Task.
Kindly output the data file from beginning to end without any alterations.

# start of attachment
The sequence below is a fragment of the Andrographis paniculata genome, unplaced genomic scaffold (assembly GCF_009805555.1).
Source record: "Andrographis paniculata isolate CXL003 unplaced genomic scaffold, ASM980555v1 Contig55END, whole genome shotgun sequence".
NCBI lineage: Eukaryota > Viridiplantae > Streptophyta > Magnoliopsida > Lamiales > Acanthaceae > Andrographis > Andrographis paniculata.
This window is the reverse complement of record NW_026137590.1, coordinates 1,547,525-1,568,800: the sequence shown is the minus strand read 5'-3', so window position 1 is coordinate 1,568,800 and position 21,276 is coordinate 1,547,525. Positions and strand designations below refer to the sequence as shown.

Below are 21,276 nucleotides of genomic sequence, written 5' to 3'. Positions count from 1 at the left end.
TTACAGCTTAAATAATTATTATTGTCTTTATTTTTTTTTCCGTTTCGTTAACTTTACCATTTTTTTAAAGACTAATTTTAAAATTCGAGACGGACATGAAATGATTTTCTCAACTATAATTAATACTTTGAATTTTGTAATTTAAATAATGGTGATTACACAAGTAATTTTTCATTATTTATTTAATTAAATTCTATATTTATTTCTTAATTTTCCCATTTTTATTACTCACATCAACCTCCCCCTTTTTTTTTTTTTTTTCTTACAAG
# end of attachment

The sequence below is a fragment of the Andrographis paniculata genome, unplaced genomic scaffold (assembly GCF_009805555.1).
Source record: "Andrographis paniculata isolate CXL003 unplaced genomic scaffold, ASM980555v1 Contig55END, whole genome shotgun sequence".
NCBI lineage: Eukaryota > Viridiplantae > Streptophyta > Magnoliopsida > Lamiales > Acanthaceae > Andrographis > Andrographis paniculata.
This window is the reverse complement of record NW_026137590.1, coordinates 1,547,525-1,568,800: the sequence shown is the minus strand read 5'-3', so window position 1 is coordinate 1,568,800 and position 21,276 is coordinate 1,547,525. Positions and strand designations below refer to the sequence as shown.

Below are 21,276 nucleotides of genomic sequence, written 5' to 3'. Positions count from 1 at the left end.
TTACAGCTTAAATAATTATTATTGTCTTTATTTTTTTTTCCGTTTCGTTAACTTTACCATTTTTTTAAAGACTAATTTTAAAATTCGAGACGGACATGAAATGATTTTCTCAACTATAATTAATACTTTGAATTTTGTAATTTAAATAATGGTGATTACACAAGTAATTTTTCATTATTTATTTAATTAAATTCTATATTTATTTCTTAATTTTCCCATTTTTATTACTCACATCAACCTCCCCCTTTTTTTTTTTTTTTTCTTACAAG